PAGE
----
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Politics

After Alleged Police Brutality Shown, Greek PM Will Require Bodycams

March 14, 2021

ATHENS – Accused of losing control of a COVID-19 lockdown that led to violent demonstrations that saw police accused of brutality and an officer seriously injured in a riot, Greek Prime Minister Kyriakos Mitsotakis said he will reform the force.

Mitsotakis proposed that police officers carry body cameras as well as improved training and psychometric tests for new police recruits, said the news agency Reuters.

His New Democracy government faces charges from rival parties and critics of letting police use brutish attacks and run amok against people upset with tightened health measures aimed at slowing the spread of the Coronavirus.

A police officer was suspended after being captured on video using an iron baton to beat a man who said he was only questioning why people were being fined 300 euros ($350.60) for sitting in a square while violating the measures.

That led to a later melee which saw some 5,000 protesters return and hundreds attacking squads of police in a frenzy of violence that led to one officer being pulled off his motorcycle and almost beaten to death.

Greek authorities are investigating complaints of police violence but the incident gave major opposition SYRIZA leader Alexis Tsipras, during whose tenure police squashed anti-austerity protests, to say police had gone too far.

He blamed Mitsotakis and the government for vacillating policies alternating between easing and toughening health measures that have seen people frustrated over what to do and the Premier accused of being flummoxed.

Tsipras said Mitsotakis, who ousted his rival in July 7, 2019 snap elections and moved to restore law and order after anarchists had run wild under SYRIZA’s reign, was trying to establish a police state, said Reuters.

Tsipras said Mitsotakis, who has taken his party to big leads over SYRIZA in polls, was a “blatant failure,” as COVID-19 cases, deaths and critically patients on ventilators were rising again now.

“You are beating the young generation at universities in the morning and at parks in the evening,” Tsipras said. “You have the audacity to claim that protests are the reason for the course of the pandemic.”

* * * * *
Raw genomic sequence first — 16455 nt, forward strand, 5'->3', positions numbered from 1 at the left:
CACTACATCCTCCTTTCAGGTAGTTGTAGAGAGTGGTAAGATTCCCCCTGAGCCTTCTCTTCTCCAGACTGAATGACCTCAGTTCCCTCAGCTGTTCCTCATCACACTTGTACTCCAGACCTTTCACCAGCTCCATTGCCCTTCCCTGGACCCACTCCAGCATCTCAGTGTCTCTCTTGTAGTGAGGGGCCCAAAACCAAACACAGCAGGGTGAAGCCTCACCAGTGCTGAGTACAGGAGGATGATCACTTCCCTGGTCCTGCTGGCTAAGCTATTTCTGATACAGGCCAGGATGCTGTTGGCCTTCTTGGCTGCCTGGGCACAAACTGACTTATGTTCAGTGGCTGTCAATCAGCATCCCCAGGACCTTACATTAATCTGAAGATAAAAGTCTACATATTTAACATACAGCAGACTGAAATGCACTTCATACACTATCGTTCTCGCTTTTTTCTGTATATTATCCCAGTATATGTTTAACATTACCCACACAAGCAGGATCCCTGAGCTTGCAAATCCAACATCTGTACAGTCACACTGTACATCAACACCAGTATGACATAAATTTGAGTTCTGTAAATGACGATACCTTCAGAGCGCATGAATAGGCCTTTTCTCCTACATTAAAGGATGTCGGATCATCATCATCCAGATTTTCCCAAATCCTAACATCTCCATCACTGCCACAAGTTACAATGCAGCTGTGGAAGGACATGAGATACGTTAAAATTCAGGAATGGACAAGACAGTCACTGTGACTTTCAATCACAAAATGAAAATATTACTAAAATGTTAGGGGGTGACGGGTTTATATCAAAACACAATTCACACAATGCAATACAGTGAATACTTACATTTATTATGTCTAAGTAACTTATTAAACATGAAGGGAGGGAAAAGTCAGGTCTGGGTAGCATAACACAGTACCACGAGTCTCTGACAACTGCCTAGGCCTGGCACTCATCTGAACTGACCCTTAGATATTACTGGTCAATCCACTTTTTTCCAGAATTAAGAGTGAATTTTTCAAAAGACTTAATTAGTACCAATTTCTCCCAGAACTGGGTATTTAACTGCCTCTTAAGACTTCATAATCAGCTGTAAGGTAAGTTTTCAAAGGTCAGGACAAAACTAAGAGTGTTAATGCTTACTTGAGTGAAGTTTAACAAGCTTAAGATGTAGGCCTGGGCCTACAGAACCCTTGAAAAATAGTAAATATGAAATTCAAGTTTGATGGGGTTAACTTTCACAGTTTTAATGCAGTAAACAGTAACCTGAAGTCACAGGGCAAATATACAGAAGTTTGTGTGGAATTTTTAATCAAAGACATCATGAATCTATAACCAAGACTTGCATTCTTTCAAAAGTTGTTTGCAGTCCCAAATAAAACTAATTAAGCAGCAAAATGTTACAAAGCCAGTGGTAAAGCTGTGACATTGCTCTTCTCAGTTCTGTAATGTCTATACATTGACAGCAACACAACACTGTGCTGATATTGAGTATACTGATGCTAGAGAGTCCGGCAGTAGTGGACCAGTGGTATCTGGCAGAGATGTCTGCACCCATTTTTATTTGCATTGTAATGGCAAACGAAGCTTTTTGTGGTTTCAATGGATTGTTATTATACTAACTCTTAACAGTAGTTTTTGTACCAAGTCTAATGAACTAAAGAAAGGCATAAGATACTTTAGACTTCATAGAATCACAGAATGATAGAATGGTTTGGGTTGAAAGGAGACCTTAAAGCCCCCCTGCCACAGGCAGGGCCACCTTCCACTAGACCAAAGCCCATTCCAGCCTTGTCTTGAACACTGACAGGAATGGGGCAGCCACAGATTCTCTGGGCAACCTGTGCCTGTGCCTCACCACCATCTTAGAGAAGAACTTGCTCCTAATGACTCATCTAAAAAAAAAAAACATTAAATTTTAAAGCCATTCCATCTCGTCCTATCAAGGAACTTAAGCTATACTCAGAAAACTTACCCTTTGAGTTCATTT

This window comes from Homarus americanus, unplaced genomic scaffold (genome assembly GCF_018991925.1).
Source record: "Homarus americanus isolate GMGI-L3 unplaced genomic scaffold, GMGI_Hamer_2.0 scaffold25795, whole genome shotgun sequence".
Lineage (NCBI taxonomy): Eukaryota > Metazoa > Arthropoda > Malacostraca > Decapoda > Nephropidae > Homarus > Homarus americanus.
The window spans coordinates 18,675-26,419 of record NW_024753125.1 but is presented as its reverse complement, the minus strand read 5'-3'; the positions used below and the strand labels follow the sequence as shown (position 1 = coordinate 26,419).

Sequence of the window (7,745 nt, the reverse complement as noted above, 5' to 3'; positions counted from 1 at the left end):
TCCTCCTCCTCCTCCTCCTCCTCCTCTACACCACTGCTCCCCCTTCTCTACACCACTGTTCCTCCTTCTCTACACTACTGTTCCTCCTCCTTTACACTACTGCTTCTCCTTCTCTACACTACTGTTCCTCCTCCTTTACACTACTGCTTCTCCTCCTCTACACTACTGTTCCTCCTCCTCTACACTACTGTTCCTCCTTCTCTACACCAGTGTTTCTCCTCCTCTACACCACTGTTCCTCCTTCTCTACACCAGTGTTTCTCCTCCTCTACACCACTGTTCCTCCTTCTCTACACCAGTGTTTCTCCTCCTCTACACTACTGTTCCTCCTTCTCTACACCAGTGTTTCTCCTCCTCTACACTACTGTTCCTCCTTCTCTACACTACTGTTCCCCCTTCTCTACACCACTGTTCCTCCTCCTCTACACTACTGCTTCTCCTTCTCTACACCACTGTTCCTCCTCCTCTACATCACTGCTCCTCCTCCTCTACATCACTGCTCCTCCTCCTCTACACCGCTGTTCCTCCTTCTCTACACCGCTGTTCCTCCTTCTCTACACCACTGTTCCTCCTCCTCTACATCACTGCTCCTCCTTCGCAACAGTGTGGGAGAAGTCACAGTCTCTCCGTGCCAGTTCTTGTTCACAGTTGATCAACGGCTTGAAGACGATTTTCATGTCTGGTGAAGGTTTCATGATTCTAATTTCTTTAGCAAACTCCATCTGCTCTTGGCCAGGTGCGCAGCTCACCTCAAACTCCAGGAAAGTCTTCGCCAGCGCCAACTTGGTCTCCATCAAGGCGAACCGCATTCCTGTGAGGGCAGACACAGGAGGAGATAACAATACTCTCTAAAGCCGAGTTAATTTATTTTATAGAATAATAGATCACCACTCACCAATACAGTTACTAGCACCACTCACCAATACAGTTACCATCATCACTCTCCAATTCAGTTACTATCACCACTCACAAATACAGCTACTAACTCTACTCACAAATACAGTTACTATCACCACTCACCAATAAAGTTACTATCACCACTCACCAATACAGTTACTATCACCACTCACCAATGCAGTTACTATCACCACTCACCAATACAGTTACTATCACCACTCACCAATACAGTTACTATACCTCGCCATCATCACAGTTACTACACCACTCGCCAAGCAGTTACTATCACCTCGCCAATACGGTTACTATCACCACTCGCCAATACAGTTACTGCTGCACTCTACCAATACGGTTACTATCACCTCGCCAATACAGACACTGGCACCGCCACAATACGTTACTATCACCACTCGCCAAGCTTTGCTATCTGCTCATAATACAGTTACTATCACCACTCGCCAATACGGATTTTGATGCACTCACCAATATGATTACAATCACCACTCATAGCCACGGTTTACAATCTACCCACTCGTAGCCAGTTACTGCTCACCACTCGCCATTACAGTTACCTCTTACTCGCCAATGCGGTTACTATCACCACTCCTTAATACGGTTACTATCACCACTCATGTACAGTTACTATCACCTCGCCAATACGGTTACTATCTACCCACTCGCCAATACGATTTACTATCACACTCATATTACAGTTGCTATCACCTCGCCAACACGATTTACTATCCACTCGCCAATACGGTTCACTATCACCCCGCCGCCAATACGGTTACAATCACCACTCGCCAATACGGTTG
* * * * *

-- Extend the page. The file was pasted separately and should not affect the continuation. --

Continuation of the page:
That was in reference to new laws tightening security on college campuses after the government ended an asylum law restored by SYRIZA which prevented police from entering school grounds except for serious incidents.

Mitsotakis denounced the beatings and said it was SYRIZA urging people on and to violate rules against public gatherings as the health crisis was worsening and tempers flaring.

There have been thousands of protests in Greece since a former PASOK Socialist government in 2010 asked for an international bailout of 110 billion euros ($131.49 billion) that turned into three for 326 billion euros ($389.68 billion.)

Those came with harsh austerity measures that regularly drew anti-government demonstrations against PASOK, New Democracy and SYRIZA, the bailouts not ending until Aug. 20, 2018, the economy still under siege.

Greece’s Ombudsman said complaints against police have been rising during the three lockdowns as the pandemic passed a year since it began and thousands of businesses on the brink of failure and fear of joblessness rising.

Compounding the potential for trouble has been street protests in support of terrorist killer Dimitris Koufodinas who has been on hunger strike more than two years demanding a prison transfer from central Greece to Athens.

He has legions of backers who believe his disbanded Nov. 17 terrorist group was right to kill 23 people, 11 of them at his hand, because it was done for the cause of ridding Greece of a US military presence.

Ironically, Tsipras – who vowed to take Greece out of NATO and boot a US Naval base from Souda Bay on Crete but did neither – tightened relations with America and reached for a bigger military presence although his party is riddled with terrorist and anarchist sympathizers.

With Koufdoninas’ health said to be worsening although he was given an IV for fluids after he refused to drink liquids, police are preparing contingency plans if he dies, fearing violent protests flaring anew.

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